“But if you’re not religious then why are you studying it?” 12 July 2016

Prag, Tschechien. Malerei eines Mönches auf einer Hausfassade“So what are you studying at university?”… there it is, right there, the dreaded question. This question is not only terrifyingly uncomfortable and infuriating – it’s also a massive conversation killer depending on the person asking it.

“Religion, Theology and Philosophy” I reply, letting the awkward silence commence, soaking it up half amused/half cringing. This is usually followed by the short reply, “oh”. Explaining afterwards that no, I am not religious myself, and no, I do not have an interest in becoming a vicar, is perhaps one of the most painful conversations a person studying Religion at university can engage in.

So what’s the point? Why study a subject that examines people’s faiths and cultures completely different to your own, in a world where our cities are becoming increasingly multicultural and contain an increasing amount of conflicting religious communities? How ridiculous!

But I would argue that from an atheistic or humanistic standpoint religion becomes just as fascinating, if not more, to study. Observing a culture and faith so far from one’s own is not only essential to develop emotions like empathy and kindness, but also teaches us to take a step back from our basic, ignorant knowledge of these faith systems and admit they may not be as ‘immoral’ as we first thought.

However, despite these benefits, it seems religion, somewhere along the way, has been put into a strange category where it is considered boring, “heavy” (which is also a remark I am familiar with hearing, “oooh, that’s a heavy subject!”) and ultimately pointless to talk or be educated about. What I really need to ask the many people who doubt and criticise my choice of degree course is how can it be such an unnecessary subject? How can it be considered so ‘outdated’ to study when our daily news updates bombard us with reports concerning religious extremists violently demonstrating their beliefs?

So much of our society is influenced by religion: our media, our education and our political system. From such a young age we are taught Christian hymns, biblical teachings, the Christian way to live our lives. But then it seems, from my observations, that the further education needed to spark a deeper interest in religion as we become young adults is entirely absent. This causes our memories of religion, come the age of 17 or 18, to be based on a simplified version of Christian events (perhaps considered boring by some teenagers).

This is the new crisis our generation is confronted with. A complete lack of knowledge or interest in religion, stemming from secondary school R.E lessons taught by substitute teachers whose knowledge of religion equips them to only play videos about Christianity, creates an easy acceptance of the stereotypical representations the world religions face today. Take Islam as the obvious example… what do people, young people, think of immediately when they hear this word? Terrorism, bombs, veils, etc. Now take a less obvious media-represented religion, say Hinduism, and what do young people think? I can hazard a guess, “What’s that? Is that the one where they meditate?”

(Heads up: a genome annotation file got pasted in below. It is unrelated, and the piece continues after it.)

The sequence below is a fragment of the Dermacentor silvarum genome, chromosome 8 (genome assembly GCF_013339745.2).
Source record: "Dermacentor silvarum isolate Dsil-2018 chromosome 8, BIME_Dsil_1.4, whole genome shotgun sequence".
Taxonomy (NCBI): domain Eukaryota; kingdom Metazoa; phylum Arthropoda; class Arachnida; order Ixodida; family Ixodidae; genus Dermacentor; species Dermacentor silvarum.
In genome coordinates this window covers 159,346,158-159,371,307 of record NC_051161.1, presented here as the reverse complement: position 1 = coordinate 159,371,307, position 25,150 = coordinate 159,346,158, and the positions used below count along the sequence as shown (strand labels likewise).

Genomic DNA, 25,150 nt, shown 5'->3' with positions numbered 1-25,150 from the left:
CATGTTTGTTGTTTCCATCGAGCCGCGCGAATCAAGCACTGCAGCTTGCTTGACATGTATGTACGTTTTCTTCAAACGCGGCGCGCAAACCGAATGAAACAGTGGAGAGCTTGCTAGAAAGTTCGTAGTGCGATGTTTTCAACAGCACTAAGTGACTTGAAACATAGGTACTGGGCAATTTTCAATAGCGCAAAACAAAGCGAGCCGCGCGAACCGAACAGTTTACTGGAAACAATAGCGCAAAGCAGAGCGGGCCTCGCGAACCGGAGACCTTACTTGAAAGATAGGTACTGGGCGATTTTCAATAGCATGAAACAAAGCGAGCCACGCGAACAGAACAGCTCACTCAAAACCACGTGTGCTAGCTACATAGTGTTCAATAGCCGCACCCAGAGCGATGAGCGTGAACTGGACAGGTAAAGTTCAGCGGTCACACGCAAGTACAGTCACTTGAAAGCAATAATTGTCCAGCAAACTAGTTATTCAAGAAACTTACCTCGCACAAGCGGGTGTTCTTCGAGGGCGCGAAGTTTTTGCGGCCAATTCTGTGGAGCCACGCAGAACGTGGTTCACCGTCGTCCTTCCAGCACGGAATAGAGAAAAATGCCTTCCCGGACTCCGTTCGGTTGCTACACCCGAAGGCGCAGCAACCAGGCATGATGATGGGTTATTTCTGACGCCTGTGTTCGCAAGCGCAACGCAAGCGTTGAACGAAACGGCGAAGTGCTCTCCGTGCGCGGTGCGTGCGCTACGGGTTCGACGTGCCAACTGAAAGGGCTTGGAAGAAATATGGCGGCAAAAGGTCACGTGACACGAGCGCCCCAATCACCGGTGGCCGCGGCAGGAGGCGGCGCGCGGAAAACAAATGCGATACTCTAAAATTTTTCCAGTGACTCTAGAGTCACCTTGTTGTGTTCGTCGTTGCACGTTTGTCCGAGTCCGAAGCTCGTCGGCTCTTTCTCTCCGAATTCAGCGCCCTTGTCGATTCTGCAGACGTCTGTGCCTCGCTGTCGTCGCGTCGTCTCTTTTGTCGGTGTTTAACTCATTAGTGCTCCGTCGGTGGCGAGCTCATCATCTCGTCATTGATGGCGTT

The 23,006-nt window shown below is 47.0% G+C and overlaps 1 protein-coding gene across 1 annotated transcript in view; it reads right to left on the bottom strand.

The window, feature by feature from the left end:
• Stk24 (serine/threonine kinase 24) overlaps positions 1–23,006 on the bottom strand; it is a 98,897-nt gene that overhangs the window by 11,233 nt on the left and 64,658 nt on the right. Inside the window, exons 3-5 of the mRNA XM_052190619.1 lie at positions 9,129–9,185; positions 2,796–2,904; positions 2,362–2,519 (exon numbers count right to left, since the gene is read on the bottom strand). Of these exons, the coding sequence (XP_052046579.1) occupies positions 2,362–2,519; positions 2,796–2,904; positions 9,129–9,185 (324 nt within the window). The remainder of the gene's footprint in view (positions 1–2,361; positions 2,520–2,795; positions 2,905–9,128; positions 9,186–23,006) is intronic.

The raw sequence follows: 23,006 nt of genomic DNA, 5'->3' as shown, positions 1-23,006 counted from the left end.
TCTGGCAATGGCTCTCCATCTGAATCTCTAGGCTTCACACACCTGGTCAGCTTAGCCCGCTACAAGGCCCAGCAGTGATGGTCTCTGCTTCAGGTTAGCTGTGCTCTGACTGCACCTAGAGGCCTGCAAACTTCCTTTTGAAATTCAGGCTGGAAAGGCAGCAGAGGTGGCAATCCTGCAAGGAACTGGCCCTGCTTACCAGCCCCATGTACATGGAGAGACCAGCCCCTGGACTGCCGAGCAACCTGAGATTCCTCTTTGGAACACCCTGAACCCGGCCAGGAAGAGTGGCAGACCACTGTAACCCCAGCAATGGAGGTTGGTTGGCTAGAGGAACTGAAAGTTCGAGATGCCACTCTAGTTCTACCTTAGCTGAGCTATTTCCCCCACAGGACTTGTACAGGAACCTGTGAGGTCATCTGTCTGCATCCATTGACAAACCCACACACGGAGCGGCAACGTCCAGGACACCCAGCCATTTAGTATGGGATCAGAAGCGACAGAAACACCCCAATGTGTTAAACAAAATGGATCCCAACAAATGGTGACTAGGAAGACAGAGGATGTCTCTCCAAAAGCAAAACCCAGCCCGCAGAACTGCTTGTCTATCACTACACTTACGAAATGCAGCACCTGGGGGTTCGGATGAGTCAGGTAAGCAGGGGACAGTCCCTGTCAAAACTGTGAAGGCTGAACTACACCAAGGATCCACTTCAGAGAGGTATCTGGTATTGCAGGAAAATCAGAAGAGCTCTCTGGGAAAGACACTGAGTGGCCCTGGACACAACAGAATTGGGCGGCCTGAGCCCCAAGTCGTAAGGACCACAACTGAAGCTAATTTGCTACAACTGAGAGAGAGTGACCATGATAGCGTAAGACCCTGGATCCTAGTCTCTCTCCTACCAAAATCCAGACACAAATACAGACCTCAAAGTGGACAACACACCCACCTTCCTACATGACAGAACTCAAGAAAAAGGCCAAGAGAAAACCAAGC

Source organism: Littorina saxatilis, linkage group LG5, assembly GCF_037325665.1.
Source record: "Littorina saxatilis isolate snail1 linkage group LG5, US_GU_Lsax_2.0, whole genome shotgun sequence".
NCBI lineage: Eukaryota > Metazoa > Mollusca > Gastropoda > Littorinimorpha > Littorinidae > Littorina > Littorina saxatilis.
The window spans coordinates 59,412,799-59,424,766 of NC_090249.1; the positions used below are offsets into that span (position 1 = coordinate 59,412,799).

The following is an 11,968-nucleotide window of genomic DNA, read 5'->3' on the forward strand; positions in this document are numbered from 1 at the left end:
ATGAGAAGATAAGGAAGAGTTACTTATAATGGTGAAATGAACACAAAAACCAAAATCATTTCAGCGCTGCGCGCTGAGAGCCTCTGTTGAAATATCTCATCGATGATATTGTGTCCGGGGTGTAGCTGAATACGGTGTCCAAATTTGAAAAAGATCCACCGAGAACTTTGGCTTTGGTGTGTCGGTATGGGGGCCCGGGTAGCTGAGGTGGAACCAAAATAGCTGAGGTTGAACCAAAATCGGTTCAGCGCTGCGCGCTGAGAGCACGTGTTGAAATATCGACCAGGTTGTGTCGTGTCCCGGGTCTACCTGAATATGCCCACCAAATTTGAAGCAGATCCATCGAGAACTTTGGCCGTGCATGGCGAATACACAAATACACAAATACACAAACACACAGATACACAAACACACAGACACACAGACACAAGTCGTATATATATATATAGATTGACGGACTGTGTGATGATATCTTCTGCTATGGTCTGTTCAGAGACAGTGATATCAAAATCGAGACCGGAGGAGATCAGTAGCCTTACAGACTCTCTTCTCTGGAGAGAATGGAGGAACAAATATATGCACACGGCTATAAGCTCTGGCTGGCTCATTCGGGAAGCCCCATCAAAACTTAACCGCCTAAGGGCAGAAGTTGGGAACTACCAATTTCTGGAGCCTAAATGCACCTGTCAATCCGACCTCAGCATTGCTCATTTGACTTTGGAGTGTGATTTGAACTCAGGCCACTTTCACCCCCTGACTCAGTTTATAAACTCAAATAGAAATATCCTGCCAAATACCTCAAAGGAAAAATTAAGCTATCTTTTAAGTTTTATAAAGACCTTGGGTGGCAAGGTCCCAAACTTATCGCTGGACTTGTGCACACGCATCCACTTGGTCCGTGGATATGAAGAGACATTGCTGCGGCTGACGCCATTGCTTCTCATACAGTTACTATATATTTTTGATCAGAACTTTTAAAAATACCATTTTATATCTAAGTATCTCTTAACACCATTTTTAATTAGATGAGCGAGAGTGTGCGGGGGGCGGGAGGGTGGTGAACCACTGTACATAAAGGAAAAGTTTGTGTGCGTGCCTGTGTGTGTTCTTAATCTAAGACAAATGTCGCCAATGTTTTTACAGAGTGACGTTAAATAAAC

Now perhaps I am being unfair; I do not wish to generalize the entirety of my generation when it comes to their understanding of religion. I merely wish to point out that for whatever reason religion is becoming increasingly avoided, ignored and misunderstood by the large majority of our society.

How do we avoid this? What is needed from the beginning of a child’s religious education is an honesty within the curriculum – a sincere discussion regarding not only the Christian faith, but all the world religions. Perhaps if this were to happen, college A-level teachers and university lecturers wouldn’t be feeling disappointed at the lack of students in their classrooms. (How is it that on a university religious studies course, there are just seven of us in the lecture room?)

Religion is everywhere. It is all around us within society, and despite the argument that Britain is becoming a more secular society by the day, it seems to me that religion is becoming increasingly relevant as a subject to be aware of and understand.

So yes, when I am asked the question “why are you studying that?” it can test my patience somewhat and what I always really want to say is this: I am studying it because I am a human being, I have an interest, a never-ending curiosity and fascination in other human beings that are completely different to myself. I want to understand these religions, these religious people, that the news calls ‘terrorists’, I want to see how they feel, why they believe and follow a system I never could and what they think of me, a person with no other moral guide than my own conscience and societal values. If discovering all of that makes me boring, weird or too ‘heavy’ for you, then I don’t think I mind.

I urge my fellow religious studies students to follow my lead – next time someone mocks you for being ‘boring’, be amused at their ignorant expense.

This article is from Issue 12 of On Religion. To subscribe to On Religion Magazine for £19 a year, follow the link below.
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About Francesca Jones

Francesca Jones is a student at the University of Winchester studying Religion, Theology and Philosophy. She has a passion for writing about learning and writing about religion.

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